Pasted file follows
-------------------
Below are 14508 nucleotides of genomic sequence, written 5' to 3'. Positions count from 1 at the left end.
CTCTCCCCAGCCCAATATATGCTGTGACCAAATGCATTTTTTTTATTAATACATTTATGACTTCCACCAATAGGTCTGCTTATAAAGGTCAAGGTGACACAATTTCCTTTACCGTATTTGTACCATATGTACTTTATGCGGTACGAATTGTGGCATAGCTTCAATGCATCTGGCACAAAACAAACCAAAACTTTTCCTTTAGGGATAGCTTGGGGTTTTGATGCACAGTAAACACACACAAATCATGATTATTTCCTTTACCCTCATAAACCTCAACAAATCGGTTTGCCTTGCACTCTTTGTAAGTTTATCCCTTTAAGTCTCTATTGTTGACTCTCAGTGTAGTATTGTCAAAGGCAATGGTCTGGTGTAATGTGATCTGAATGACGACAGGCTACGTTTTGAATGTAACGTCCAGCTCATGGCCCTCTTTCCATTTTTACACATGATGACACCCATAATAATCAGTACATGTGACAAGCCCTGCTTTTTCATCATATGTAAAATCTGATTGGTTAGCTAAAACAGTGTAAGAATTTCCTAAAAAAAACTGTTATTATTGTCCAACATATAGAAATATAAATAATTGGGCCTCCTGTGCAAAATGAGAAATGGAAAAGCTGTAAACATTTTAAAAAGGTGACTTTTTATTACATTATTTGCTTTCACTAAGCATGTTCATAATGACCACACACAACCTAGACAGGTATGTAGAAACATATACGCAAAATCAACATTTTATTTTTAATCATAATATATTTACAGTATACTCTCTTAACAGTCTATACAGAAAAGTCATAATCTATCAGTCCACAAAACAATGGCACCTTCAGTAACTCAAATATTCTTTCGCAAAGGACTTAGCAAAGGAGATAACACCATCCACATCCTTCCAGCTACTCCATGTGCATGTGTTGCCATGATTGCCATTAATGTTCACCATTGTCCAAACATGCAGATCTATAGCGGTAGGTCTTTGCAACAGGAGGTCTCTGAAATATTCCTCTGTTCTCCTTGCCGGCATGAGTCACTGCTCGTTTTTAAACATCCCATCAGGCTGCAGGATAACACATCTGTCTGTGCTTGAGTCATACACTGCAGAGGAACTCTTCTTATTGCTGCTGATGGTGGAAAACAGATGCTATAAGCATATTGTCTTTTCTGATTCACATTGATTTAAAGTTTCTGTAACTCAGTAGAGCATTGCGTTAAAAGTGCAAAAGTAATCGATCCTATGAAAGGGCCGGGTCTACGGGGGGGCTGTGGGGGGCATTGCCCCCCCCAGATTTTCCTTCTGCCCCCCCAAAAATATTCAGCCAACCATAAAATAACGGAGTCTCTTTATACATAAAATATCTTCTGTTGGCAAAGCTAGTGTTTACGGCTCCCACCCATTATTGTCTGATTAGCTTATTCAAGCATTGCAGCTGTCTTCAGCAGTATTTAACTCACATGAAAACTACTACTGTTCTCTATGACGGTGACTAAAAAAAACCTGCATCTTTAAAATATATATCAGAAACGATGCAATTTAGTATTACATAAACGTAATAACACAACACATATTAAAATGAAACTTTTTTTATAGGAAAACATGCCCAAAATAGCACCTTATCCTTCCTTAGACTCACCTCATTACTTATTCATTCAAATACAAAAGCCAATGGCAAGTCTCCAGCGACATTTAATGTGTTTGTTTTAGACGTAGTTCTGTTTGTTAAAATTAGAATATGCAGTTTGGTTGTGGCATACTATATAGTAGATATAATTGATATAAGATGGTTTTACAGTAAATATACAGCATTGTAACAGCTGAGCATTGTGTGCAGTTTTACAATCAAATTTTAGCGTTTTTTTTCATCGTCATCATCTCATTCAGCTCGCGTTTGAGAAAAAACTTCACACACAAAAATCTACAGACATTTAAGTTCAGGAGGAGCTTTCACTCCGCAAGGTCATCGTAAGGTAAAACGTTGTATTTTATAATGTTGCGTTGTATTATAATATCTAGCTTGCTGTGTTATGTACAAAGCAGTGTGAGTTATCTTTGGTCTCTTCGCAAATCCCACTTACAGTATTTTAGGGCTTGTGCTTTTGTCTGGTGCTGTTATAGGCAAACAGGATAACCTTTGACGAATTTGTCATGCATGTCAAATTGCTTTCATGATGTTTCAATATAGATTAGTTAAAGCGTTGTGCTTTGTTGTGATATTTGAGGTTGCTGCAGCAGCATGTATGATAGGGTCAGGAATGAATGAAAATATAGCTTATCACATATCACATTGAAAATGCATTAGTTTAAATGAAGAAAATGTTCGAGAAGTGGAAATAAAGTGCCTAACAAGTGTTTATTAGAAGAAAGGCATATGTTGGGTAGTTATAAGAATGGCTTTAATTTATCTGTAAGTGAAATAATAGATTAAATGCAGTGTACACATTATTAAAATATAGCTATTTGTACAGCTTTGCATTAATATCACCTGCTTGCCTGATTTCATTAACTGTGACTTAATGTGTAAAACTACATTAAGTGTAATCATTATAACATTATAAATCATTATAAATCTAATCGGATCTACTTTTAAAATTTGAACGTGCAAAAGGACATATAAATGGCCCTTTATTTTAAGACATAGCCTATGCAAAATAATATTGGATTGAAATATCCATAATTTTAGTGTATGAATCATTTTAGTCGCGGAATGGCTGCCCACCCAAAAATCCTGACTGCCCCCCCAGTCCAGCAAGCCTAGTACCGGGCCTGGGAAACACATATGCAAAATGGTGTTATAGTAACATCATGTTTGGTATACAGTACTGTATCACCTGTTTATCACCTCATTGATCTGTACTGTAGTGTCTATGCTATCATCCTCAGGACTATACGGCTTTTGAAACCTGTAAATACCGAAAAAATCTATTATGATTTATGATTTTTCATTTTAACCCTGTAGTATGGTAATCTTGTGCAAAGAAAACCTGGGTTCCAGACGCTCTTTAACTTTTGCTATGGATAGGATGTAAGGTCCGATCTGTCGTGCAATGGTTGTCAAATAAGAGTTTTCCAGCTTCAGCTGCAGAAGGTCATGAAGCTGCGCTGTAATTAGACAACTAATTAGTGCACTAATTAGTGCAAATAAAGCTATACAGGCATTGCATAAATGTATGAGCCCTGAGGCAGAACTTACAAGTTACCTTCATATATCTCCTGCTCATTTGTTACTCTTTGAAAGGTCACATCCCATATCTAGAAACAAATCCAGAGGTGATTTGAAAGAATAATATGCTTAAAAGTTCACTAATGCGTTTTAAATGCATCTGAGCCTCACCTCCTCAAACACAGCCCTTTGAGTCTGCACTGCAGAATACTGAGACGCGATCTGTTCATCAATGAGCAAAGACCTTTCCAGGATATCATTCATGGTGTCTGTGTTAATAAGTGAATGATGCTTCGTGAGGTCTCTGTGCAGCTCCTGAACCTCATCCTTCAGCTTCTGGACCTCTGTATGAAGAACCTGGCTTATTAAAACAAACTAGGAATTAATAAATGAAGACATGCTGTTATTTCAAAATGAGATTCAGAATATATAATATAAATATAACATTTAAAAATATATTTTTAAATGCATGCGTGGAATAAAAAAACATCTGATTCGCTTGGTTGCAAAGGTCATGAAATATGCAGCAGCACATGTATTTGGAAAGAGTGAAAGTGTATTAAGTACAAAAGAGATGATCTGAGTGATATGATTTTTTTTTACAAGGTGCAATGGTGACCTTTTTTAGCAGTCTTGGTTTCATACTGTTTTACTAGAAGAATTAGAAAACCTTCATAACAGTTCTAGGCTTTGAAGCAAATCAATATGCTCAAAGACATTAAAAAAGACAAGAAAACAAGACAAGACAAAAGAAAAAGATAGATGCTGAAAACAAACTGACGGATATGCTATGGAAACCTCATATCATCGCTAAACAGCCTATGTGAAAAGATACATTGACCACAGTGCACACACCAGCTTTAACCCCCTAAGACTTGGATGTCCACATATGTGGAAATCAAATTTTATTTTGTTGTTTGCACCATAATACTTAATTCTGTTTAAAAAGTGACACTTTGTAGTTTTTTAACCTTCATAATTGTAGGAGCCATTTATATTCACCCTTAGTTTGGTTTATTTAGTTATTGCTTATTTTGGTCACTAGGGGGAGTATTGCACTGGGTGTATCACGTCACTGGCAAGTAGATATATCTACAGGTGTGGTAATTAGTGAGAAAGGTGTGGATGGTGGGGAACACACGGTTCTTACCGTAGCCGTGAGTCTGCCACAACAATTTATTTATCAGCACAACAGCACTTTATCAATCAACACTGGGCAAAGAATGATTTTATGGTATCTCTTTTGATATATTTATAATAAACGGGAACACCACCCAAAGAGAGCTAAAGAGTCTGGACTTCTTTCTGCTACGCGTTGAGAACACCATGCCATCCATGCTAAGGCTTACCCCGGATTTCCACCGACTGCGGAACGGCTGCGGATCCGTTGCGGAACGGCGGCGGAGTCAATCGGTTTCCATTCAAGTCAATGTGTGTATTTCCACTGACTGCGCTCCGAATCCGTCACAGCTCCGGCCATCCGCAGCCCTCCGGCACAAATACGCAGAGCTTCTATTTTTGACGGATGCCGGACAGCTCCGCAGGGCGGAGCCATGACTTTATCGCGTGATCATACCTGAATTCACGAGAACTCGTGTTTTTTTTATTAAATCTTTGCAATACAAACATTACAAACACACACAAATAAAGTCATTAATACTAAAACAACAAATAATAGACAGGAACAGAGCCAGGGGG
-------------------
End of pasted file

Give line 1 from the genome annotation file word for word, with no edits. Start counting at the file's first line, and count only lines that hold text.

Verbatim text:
Below are 14508 nucleotides of genomic sequence, written 5' to 3'. Positions count from 1 at the left end.